Setting the stage was Joe Stiglitz, who won a Nobel Prize for his work, and who left the World Bank with disgust over what they do. Stiglitz should be in Obama’s cabinet. Instead, he is one of its critics.

The presentations started off with Simon Johnson, the former chief economist at the IMF, talking about the DOOM CYCLE—how we are just going around in cycles without really addressing the systemic nature of the crisis. He writes in the NY Times and on, which you should read every day. He calls the cycle “unsustainable and crazy” and says that “the destructive power of the down-cycle will overwhelm the restorative ability of government like it did in 1929-31.”

Translation: Here we go again.

And then, there was the super-articulate Raj Date who says we have to get rid of Frannie Mae and Freddy Mac before they get rid of our housing market. His analysis was detailed and textured. His conclusion simple: “they must be eliminated.” What is the Obama Administration doing about this? Nada.

It got better when the only woman on the panel, Harvard’s Elizabeth Warren mesmerized the room. She has become a TV fixture because of how charming, honest and forthright she has been in defending consumers from the rip-offs that we are all menaced by. She is the chairperson of the House oversight committee on TARP and a leading advocate of an independent consumer protection agency. She is now watching as Senator Dodd and some of his GOP cronies try to bury it in the Federal Reserve Bank, a move that many of the conference criticized in light of the Fed’s history of doing so little to protect the rights of consumers.

After all the speakers presented their arguments, there were comments by George Soros, who also criticized the economics profession for missing the crisis, and businessman Jim Chanos who finally brought the discussion around to the presence of massive fraud and criminality in our financial markets. I spoke to that issue, which I have just written a book on and made a film about when I got a chance to ask a question.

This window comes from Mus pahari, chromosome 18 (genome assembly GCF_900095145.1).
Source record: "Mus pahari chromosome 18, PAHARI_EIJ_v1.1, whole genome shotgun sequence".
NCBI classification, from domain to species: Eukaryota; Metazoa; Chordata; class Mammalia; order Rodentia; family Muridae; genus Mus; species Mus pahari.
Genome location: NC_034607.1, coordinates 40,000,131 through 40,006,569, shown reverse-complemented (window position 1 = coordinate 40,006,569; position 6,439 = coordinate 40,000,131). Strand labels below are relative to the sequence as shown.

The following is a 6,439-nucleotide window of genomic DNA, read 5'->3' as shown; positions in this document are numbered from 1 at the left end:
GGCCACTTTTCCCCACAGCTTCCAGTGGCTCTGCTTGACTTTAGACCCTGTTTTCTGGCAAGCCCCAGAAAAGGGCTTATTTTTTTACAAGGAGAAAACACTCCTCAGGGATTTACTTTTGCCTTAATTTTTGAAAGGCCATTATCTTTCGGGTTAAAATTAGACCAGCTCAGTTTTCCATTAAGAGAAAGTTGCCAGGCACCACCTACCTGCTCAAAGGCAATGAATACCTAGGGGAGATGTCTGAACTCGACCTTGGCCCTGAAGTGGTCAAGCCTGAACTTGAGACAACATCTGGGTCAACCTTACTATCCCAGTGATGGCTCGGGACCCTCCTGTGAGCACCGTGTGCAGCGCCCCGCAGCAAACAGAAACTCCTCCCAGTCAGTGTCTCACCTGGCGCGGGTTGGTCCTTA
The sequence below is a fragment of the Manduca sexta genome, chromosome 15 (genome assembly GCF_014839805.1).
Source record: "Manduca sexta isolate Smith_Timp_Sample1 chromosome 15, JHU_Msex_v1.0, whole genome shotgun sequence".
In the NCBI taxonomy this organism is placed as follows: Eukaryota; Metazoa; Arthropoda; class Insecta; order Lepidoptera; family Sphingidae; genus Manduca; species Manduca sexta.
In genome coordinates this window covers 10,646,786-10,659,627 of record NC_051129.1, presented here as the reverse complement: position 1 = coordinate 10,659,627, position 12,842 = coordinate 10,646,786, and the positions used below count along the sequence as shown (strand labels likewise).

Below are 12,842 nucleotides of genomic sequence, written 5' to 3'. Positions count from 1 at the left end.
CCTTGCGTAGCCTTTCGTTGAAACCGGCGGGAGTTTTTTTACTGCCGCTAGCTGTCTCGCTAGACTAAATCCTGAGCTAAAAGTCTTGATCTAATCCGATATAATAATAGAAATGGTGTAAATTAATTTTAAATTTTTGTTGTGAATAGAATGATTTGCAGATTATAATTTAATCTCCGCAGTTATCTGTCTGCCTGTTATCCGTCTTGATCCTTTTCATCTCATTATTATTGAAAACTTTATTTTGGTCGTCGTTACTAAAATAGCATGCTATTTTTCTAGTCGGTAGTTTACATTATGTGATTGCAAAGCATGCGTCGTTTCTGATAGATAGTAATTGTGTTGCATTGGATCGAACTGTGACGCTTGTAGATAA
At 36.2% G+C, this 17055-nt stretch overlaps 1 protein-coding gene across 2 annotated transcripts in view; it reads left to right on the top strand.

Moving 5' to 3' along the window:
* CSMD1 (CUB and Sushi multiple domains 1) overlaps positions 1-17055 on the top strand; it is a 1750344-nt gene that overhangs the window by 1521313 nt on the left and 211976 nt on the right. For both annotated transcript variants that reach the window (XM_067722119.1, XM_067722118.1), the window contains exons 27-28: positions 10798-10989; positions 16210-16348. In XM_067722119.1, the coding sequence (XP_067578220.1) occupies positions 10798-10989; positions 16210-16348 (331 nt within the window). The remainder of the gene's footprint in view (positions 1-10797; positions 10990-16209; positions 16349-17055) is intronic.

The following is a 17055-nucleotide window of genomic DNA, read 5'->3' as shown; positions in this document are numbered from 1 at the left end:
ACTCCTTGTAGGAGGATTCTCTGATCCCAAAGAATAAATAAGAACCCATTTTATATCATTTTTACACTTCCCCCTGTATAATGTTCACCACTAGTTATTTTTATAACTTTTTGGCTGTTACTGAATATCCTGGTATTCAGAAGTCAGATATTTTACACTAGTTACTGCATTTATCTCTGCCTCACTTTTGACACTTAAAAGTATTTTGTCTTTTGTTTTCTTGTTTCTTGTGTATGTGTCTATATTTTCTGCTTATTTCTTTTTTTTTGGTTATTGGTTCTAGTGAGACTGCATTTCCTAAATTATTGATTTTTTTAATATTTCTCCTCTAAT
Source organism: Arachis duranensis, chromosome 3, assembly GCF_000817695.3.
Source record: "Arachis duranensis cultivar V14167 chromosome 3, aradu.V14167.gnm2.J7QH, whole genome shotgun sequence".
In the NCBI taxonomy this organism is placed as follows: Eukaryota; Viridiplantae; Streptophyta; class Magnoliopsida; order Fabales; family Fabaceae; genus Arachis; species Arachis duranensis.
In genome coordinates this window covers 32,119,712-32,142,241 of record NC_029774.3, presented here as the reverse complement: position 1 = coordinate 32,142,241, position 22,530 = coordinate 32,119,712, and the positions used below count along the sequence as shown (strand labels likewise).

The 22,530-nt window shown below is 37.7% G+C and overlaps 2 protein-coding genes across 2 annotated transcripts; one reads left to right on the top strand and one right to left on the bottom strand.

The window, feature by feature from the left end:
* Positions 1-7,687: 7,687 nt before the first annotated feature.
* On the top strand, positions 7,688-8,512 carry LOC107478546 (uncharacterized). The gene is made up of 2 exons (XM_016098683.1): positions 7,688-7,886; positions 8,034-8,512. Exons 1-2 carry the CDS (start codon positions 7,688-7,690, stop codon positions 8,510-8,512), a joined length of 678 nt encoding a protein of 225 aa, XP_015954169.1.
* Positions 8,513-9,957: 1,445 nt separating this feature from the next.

All too quietly, Wall Street firms are being sued for their many transgressions. A study by Gary Null found that over $430 billion has been paid to victimized parties by Wall Street firms in over 1500 cases.

Some examples:

* Bank of America has spent $14.9 billion to settle 15 cases alleging various charges such as securities violations and mismanagement;

* Citigroup has spent over $13.9 billion to settle 12 cases alleging various charges including abusive lending practices and involvement in fraudulent activities;

* Merrill Lynch has spent $12.2 billion to settle cases involving various allegations including negligence and mismanagement of funds;

* Morgan Stanley has spent over $5 billion to settle 11 cases involving various allegations including failure to disclose material information to customers;

* Wachovia has spent over $9.5 billion to resolve allegations including misleading investors and conflicts of interest;

* UBS has spent $19.5 billion to settle 6 cases with various charges including misleading investors.

So much information is now out there, but to what effect? What more do we need to know?

There is a time for research and a time for advocacy, a time to try to lobby in the suites and a time for marching in the streets. Students on US campuses and workers in Greece have been battling the effects of the crisis.

It is now time to go after the causes.

The public is open to acting. The most recent Zogby poll reports:

# 32% of U.S. adults say they have ‘considered moving some or all of (their) banking from a large national bank to a community bank or credit union because (they) are unhappy with the policies or behavior of large national banks.’

# 14% have moved some of their banking in the past year from a large national bank to a community bank or credit union.

# 9% of all U.S. adults have moved some of their business from large national banks as a protest.

People are pissed, far angrier than the media lets on. The lines are being drawn. That hard rain is going to fall.

– News Dissector Danny Schechter is a blogger, author and filmmaker. His latest work is Plunder The Crime of Our Time on the financial crisis as a crime story (